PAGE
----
Invisibility & Cloaking Experiment Successful

Any fan of Star Trek knows all about “cloaking” technology.  Well, we’re one step closer as of yesterday. – Scientists Create Cloak of Partial Invisibility

Interestingly, while groundbreaking, the basic concept for cloaking has been worked out quite well in the science fiction community.  This experiment seems to confirm the basic approach:

Bend light around you, and there will be no reflection of light for an observer to see.   The experiment used the latest technology in metamaterial fabrication, and was limited to the microwave spectrum.  It also wasn’t perfect, with some small amount of distortion & reflection.

Still, it’s an impressive demonstration, and it’s extremely likely that this technology will progress with nano-materials to true cloaking capability at a variety of wavelengths, including visible light.

Most of the coverage I’m reading argues that this will be of limited use, largely because unlike Harry Potter, when you bend light around you, none of it is captured resulting in an inability to “see” outside of the cloak.  You are invisible to others, but others are invisible to you.

It seems to me that there is an easy solution to this:  the device in the cloak needs to be able to capture a percentage of light hitting it so it can “see”, but then have an energy source to duplicate the signal with sufficient fidelity to make it appear that the light was never captured at all.

I love seeing metamaterials play a strong role here.  As a trivia point, I originally planned to major in Molecular Biology at Stanford.  But my freshman year, I took an introductory course in Material Science & Engineering, and I fell in love with the science.  I ended up majoring in Computer Science, but Material Science was my “first love” in the Engineering School.

The advances in materials are every bit as breathtaking as the advances in software these days.  There is something magical about creating these materials with almost magical properties.

Any sufficiently advanced technology is indistinguishable from magic.”
— Arthur C. Clarke

Playstation 3, Uncanny Valley & Product Design

Like most tech geeks, I’m excited about the new wave of video game consoles coming out this year.  Xbox 360, Playstation 3, Nintendo Wii.  You name it, I want it.   This despite the fact that with work & a family I rarely have time to play video games anymore.

I came across a PS3 article yesterday that mentioned a term I had never heard before, but that I thought crystalized a phenomenon I’ve personally theorized over the years.  It’s called Uncanny Valley.

PS3 article here.  Wikipedia for Uncanny Valley here.

Uncanny Valley is a theory borrowed from robotics that says that when you have something relatively non-human like a puppy or a teddy bear, people will anthropomorphize it and like the “human-like” qualities of it.  However, if you make something too close to human, like a robot, people start to dislike it strongly as they focus on some key, missing detail.  Think about the uneasy feeling around corpses, zombies, or prosthetics.

The article makes the point about recent computer animated movies like Polar Express and the next generation consoles have run into this problem.  The computer animation is getting more realistic, but ironically people like it less than stylized, non-realistic graphics like The Incredibles.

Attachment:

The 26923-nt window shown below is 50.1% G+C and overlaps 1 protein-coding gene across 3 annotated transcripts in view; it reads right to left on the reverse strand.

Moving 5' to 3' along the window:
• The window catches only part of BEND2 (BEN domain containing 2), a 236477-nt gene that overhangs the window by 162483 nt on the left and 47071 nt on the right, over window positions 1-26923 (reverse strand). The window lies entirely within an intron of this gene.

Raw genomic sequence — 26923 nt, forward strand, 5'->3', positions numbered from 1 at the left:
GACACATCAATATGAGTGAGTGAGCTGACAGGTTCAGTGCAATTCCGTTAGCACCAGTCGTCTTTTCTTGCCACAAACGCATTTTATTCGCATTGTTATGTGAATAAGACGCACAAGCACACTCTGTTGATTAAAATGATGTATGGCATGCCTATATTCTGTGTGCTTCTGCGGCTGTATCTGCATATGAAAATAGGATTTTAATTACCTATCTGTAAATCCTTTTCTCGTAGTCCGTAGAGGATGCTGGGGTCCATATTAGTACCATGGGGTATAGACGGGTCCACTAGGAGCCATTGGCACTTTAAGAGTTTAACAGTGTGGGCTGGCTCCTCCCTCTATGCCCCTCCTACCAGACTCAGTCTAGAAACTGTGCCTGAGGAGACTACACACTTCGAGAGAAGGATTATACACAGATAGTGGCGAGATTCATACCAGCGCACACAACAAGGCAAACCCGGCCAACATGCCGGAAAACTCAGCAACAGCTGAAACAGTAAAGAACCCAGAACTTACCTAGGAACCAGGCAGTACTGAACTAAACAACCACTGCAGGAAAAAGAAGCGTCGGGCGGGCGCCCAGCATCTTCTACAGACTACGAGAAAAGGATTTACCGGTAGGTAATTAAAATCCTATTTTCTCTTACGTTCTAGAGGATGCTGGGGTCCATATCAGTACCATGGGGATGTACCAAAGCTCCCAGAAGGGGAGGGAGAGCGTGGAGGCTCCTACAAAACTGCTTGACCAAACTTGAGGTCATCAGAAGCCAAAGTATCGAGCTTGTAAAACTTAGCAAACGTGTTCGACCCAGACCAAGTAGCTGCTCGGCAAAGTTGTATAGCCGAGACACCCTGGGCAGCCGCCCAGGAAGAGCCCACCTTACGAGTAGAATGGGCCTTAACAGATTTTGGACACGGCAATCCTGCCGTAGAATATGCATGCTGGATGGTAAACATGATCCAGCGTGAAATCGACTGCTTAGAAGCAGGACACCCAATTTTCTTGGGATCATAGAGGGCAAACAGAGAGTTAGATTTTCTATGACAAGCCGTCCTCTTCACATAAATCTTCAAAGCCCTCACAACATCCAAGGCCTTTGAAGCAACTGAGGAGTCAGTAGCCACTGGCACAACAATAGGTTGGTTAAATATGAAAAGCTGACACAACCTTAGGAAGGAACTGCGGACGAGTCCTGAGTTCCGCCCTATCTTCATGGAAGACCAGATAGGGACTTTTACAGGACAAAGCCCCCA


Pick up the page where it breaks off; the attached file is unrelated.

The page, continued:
I think this is a fantastic insight, and it goes beyond computer graphics and robotics.

As a software engineer and product manager, I have always been fascinated with the difficulty companies have migrating between major versions of platforms.  In most cases, no matter how good the new version is, a significant minority will hate it and complain ferociously about the disruption of the change.

Naturally, people have tried to solve this problem by trying to make the new version “feel” as close to the old version as possible.  Ironically, this seems to fan the flames even more as people focus even more on small differences.

Some of the most successful transitions, like Apple made from classic Mac OS to Mac OS X have been based on specifically not trying to make the new work the same as the old.  Sure, there are elements in common, but with Mac OS X Apple specifically did not replicate either the classic Mac OS Finder, or the NeXTStep browser.  They did borrow some of the better ideas from each.

I don’t want to turn this into a flame war about whether or not you like the UI decisions Apple made.   Instead, I just want to let this new insight flow around inside my head, and think about how it applies to various situations in life.

To my theory about people being “predictably irrational” – this seems like a truly generalized insight.  For human perception, sometimes being too close to something, without matching it, can be worse than establishing clear and thoughtful differentiation.

When I now look back on the product and design decisions we have made with eBay Express, I have new insights into the decisions we made.  We didn’t do it on purpose, but our rigorous focus on building the most convenient, multiple merchant, fixed-price shopping  experience has given the site an identity that is clearly differentiated and unique.  The site clearly evokes eBay, and many of the strengths of the eBay brand and community, but it offers a clearly differentiated experience through every page.